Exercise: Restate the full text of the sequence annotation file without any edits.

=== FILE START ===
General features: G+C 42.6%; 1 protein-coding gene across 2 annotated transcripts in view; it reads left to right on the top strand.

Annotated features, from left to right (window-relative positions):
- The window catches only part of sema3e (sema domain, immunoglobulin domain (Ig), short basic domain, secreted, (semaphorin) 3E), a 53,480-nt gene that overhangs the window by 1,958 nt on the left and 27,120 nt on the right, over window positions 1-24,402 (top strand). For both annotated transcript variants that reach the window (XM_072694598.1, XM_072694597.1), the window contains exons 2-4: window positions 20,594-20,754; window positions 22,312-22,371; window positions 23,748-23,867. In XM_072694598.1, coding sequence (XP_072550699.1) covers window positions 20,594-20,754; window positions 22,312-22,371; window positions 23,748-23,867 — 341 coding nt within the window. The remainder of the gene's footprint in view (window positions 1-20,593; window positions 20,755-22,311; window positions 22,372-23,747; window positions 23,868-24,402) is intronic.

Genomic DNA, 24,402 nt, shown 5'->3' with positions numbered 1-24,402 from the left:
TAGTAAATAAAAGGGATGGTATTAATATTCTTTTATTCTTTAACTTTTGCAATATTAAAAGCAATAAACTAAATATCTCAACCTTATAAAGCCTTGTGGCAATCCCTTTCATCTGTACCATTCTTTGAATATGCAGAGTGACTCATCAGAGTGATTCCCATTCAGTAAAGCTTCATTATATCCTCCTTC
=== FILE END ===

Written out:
General features: G+C 42.6%; 1 protein-coding gene across 2 annotated transcripts in view; it reads left to right on the top strand.

Annotated features, from left to right (window-relative positions):
- The window catches only part of sema3e (sema domain, immunoglobulin domain (Ig), short basic domain, secreted, (semaphorin) 3E), a 53,480-nt gene that overhangs the window by 1,958 nt on the left and 27,120 nt on the right, over window positions 1-24,402 (top strand). For both annotated transcript variants that reach the window (XM_072694598.1, XM_072694597.1), the window contains exons 2-4: window positions 20,594-20,754; window positions 22,312-22,371; window positions 23,748-23,867. In XM_072694598.1, coding sequence (XP_072550699.1) covers window positions 20,594-20,754; window positions 22,312-22,371; window positions 23,748-23,867 — 341 coding nt within the window. The remainder of the gene's footprint in view (window positions 1-20,593; window positions 20,755-22,311; window positions 22,372-23,747; window positions 23,868-24,402) is intronic.

Genomic DNA, 24,402 nt, shown 5'->3' with positions numbered 1-24,402 from the left:
TAGTAAATAAAAGGGATGGTATTAATATTCTTTTATTCTTTAACTTTTGCAATATTAAAAGCAATAAACTAAATATCTCAACCTTATAAAGCCTTGTGGCAATCCCTTTCATCTGTACCATTCTTTGAATATGCAGAGTGACTCATCAGAGTGATTCCCATTCAGTAAAGCTTCATTATATCCTCCTTC